In short, the success of the revolution called for action against the 'highest circles of the party', who, from February to October, utterly failed to play the revolutionary role they ought to have taken in theory. The masses themselves made the revolution, with or even against the party - this much at least was clear to Trotsky the historian. But far from drawing the correct conclusion, Trotsky the theorist continued to argue that the masses are incapable of making a revolution without a leader.
To begin with he admits that 'Tugan-Baranovsky is right when he says that the February revolution was accomplished by workers and peasants - the latter in the person of the soldiers. It was solved most simply by the universal formula: nobody led the revolution, it happened of itself. Trotsky not only put the question very well but also gave a clear answer: the Revolution was the spontaneous expression of the will of the masses - not just in theory but in actual practice. Hence he quoted with approval Zavadsky's dictum that, spontaneous conception is still more out of place in sociology than in natural science.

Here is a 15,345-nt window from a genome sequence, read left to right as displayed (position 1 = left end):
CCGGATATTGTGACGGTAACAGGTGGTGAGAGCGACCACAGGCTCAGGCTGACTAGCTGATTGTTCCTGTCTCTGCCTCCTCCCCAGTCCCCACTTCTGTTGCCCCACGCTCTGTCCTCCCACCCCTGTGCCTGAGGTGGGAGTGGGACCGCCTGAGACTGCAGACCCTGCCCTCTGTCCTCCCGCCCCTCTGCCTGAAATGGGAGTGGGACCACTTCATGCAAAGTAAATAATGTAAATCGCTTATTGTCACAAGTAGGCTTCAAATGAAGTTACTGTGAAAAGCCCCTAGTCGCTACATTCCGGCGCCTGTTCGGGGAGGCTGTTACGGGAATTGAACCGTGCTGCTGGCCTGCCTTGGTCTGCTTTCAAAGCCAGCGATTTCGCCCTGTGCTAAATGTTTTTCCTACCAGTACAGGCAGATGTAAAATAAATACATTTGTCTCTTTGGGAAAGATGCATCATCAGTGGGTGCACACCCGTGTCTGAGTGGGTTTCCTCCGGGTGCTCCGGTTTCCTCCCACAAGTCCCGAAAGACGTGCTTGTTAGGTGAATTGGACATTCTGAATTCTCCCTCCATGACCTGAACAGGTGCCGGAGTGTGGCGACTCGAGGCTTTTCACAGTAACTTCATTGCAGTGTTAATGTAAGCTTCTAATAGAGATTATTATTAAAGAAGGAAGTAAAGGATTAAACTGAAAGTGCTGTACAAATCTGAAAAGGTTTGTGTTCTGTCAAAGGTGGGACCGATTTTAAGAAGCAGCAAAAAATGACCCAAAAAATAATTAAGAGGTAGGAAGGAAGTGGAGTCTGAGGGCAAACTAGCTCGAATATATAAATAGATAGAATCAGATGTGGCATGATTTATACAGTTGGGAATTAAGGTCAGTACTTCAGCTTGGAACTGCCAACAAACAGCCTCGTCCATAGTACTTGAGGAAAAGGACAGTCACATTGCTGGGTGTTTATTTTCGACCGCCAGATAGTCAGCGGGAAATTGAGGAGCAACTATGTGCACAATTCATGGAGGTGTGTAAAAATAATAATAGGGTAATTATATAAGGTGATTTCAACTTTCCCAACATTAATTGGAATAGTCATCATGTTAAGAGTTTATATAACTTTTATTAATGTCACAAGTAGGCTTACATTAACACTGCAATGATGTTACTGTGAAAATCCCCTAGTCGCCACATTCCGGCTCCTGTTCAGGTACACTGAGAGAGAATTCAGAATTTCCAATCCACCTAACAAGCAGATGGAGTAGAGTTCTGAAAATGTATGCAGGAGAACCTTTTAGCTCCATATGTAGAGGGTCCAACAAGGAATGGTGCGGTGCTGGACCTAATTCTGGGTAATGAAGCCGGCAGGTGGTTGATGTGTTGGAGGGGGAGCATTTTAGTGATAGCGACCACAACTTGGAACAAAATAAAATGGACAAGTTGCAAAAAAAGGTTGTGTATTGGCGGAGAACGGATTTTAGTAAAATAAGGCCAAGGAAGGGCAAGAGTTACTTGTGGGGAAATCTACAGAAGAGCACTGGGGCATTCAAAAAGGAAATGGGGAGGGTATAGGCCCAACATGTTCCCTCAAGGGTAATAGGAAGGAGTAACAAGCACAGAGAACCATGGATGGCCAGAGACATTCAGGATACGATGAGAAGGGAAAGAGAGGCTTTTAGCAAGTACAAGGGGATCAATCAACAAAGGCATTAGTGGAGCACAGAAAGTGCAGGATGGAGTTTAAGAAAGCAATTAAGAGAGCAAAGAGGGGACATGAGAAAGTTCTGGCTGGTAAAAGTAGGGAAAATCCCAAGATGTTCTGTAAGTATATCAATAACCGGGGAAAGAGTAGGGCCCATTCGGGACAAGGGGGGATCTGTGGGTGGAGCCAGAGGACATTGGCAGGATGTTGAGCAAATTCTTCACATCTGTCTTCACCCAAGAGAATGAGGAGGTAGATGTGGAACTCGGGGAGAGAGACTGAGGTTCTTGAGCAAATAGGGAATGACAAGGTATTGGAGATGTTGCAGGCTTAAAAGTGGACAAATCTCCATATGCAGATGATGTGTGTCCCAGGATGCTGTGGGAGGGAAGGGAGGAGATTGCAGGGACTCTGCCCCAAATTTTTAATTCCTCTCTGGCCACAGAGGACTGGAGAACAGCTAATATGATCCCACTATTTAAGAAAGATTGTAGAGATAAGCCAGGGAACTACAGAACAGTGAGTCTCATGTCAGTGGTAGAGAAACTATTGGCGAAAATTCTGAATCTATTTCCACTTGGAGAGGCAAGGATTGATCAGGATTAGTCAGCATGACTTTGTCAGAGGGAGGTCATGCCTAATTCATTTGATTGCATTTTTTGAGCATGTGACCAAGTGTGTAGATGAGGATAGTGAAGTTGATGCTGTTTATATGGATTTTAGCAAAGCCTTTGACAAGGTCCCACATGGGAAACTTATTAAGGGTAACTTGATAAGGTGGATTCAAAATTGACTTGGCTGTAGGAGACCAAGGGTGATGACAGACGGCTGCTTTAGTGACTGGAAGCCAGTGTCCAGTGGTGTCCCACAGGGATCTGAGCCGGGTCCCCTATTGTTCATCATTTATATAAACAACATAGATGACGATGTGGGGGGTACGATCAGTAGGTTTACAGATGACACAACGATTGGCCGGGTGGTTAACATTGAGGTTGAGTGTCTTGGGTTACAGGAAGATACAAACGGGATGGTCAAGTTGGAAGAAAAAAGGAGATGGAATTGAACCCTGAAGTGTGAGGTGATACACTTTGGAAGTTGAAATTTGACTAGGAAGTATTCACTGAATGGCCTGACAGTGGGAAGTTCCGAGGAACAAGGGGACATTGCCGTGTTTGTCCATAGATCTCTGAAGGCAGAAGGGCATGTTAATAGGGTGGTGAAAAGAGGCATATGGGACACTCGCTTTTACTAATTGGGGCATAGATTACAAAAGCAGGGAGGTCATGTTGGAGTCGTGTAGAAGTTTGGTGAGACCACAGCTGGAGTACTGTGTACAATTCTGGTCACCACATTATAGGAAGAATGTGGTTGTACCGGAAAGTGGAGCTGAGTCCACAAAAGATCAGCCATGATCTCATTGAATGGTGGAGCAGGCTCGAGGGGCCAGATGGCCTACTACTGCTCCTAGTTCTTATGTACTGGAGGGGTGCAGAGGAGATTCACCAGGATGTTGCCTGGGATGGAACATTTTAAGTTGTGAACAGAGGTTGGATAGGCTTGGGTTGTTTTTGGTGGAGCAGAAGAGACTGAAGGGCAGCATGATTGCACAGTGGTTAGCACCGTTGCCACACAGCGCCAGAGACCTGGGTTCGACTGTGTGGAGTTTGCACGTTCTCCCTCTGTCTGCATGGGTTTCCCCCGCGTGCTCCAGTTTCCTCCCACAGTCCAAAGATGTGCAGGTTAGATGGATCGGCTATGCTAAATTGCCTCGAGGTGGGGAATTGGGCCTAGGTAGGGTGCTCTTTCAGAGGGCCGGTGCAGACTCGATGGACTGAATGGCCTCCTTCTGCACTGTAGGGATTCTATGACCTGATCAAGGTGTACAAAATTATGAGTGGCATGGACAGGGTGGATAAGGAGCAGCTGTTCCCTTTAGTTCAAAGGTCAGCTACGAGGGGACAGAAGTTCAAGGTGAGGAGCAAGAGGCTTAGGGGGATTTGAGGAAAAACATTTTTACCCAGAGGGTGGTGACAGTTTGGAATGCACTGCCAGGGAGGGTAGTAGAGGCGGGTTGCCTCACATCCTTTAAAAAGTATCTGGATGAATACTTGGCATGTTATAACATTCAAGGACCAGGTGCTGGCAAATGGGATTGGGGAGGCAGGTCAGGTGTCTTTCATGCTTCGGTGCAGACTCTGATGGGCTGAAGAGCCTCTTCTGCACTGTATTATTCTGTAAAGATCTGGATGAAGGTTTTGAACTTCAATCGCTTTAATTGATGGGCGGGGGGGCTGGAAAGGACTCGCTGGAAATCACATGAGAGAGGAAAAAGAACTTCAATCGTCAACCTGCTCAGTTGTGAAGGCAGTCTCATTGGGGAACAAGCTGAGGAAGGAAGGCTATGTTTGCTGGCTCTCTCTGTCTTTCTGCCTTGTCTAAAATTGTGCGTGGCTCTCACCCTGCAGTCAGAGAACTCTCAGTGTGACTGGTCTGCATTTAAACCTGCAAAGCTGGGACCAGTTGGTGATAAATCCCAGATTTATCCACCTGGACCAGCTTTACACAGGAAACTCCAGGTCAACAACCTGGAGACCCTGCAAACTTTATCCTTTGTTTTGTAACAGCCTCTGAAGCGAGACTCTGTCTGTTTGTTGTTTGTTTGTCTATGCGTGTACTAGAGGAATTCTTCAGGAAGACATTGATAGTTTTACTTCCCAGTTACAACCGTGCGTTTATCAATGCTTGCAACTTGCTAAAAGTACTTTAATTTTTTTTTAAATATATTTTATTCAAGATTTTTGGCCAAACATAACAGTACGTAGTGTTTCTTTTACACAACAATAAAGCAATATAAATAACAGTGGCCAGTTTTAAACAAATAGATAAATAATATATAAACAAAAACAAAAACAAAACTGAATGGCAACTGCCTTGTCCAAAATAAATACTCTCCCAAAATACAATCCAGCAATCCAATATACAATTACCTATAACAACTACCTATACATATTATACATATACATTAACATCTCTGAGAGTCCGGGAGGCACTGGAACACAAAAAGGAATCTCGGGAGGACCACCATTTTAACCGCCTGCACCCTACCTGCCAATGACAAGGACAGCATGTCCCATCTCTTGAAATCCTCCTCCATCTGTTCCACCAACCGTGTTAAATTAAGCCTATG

Owing to the fact that none of the revolutionary leaders with a name was able to hang his label on the movement, it becomes not impersonal but merely nameless. We wish to say no more. Anonymity is precisely what characterizes a spontaneous movement, i.
Thus, after recalling that the 'Union of Officers of February 27', formed just after the revolution, tried to determine with a questionnaire who first led out the Volynsky Regiment, Trotsky explains: 'They received seven answers naming seven initiators of this decisive action. It is very likely, we may add, that a part of the initiative really did belong to several soldiers.